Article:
Citrate and renal calculi: An update

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153 Scopus citations


Citrate is an inhibitor of the crystallization of stone-forming calcium salts. Hypocitraturia, frequently encountered in patients with nephrolithiasis, is therefore an important risk factor for stone formation. Potassium citrate provides physiological and physicochemical correction and inhibits new stone formation, not only in hypocitraturic calcium nephrolithiasis but also in uric acid nephrolithiasis. Inhibition of stone recurrence has now been validated by a randomized trial. Ongoing research has disclosed additional causes of hypocitraturia (sodium excess, low intestinal alkali absorption, but not primary citrate malabsorption). Moreover, new insights on potassium citrate action have been shown, notably that some of absorbed citrate escapes oxidation and contributes to the citraturic response, that ingestion with a meal does not sacrifice physiological or physicochemical action, that orange juice mimics but does not completely duplicate its action, that potassium citrate may have a beneficial bone-sparing effect, that it may reduce stone fragments following ESWL, and that danger of aluminum toxicity is not great in subjects with functioning kidneys. Finally, the research on potassium citrate has led to two promising products, calcium citrate as an optimum calcium supplement and potassium-magnesium citrate which may be superior to potassium citrate in the management of stone disease.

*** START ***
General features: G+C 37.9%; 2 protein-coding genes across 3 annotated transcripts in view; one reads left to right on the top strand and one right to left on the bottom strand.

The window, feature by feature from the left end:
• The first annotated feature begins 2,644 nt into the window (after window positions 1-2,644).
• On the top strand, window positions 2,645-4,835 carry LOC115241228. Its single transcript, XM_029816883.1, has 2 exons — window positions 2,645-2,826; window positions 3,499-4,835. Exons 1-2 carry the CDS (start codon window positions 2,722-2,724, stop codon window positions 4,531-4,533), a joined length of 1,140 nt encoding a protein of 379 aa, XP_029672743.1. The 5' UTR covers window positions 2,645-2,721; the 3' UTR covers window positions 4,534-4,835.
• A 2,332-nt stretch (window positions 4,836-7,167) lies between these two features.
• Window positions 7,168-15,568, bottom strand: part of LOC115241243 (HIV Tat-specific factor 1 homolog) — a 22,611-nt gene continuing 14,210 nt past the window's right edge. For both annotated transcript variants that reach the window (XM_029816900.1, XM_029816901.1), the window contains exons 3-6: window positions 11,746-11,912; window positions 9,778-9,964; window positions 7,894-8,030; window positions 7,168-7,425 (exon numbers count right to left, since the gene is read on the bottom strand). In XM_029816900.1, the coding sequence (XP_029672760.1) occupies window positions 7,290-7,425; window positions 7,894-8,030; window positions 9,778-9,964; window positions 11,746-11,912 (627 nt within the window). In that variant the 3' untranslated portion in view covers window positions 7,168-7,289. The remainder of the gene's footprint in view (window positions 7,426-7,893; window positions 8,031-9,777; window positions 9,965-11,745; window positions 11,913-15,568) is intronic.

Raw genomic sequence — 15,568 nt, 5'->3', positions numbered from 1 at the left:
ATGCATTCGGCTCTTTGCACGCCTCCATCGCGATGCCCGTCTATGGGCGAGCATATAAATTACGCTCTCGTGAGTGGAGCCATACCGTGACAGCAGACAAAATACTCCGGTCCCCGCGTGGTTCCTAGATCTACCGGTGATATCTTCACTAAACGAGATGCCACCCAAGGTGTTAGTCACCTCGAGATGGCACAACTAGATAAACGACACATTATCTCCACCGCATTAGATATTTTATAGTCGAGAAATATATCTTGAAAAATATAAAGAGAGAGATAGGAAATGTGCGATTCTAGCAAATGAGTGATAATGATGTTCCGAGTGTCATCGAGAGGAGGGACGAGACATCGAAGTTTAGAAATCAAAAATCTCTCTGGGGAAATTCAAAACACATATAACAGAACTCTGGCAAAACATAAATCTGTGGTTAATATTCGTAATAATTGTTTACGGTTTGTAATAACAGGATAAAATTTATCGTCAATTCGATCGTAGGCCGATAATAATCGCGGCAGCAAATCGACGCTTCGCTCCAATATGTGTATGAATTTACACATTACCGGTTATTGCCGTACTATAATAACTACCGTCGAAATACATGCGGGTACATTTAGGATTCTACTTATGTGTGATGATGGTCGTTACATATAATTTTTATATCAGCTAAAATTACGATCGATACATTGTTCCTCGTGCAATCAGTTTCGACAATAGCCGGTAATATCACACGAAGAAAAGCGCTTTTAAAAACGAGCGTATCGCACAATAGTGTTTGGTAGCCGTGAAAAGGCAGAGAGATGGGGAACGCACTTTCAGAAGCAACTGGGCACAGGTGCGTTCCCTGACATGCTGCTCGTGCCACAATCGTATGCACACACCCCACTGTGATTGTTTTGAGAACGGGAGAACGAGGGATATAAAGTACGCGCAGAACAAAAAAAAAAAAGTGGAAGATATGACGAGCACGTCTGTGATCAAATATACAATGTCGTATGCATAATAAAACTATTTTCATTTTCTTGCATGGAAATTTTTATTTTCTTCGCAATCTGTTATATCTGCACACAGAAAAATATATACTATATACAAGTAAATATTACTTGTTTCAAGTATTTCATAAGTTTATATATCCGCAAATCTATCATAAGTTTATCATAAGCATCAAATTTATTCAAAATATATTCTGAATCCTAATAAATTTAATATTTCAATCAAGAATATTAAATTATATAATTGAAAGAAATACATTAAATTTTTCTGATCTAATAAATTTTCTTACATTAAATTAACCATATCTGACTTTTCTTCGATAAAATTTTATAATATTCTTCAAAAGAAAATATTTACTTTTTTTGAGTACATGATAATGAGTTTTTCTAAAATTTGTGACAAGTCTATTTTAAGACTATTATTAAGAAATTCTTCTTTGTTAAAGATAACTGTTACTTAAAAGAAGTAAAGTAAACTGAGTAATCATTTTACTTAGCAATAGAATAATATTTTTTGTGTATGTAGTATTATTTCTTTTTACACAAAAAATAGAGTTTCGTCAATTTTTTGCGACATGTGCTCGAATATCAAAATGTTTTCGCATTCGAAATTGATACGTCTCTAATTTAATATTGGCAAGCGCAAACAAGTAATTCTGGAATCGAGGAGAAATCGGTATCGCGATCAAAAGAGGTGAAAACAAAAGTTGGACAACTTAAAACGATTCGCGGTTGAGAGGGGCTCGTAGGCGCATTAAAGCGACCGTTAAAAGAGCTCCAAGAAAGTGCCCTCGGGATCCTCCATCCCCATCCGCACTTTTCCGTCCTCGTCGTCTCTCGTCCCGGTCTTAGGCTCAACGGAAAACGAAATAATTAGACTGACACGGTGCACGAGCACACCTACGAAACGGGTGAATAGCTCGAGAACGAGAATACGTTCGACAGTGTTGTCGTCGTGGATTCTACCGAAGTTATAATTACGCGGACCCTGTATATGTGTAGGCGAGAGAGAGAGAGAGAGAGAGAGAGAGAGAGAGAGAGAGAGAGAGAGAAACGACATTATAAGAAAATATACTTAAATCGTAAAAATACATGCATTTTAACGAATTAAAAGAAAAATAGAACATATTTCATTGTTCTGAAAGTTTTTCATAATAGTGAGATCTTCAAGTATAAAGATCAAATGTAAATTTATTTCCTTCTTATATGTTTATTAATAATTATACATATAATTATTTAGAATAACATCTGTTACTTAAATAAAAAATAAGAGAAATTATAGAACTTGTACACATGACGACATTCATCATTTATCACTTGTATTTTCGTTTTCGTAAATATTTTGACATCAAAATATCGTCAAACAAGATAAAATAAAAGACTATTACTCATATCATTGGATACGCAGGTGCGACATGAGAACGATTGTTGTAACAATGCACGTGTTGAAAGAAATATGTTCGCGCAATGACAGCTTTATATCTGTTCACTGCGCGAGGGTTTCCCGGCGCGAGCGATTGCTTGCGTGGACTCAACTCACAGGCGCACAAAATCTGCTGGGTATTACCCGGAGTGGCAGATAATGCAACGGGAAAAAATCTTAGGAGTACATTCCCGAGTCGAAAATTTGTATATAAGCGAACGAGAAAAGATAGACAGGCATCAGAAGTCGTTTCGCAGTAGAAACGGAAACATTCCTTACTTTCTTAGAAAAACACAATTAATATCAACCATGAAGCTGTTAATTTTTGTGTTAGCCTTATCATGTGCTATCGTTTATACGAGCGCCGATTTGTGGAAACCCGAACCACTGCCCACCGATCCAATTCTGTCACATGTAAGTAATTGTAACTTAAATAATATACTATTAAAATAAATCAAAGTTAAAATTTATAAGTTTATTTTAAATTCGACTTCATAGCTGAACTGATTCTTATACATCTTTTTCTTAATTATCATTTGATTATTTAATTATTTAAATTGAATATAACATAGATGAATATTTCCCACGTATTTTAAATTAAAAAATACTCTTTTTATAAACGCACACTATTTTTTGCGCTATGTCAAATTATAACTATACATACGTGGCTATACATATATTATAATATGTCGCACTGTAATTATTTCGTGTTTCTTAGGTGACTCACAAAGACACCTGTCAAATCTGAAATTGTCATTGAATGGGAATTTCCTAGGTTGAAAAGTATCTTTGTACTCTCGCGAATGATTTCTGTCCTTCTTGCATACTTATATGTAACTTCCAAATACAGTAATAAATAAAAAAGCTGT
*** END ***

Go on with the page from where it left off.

Original languageEnglish (US)
Pages (from-to)371-377
Number of pages7
JournalMineral and Electrolyte Metabolism
Issue number6
StatePublished - Jan 1 1995


  • Alkali
  • Citrate
  • Hypocitraturia
  • Potassium citrate
  • Renal calculi

ASJC Scopus subject areas

  • Endocrinology, Diabetes and Metabolism
  • Biochemistry


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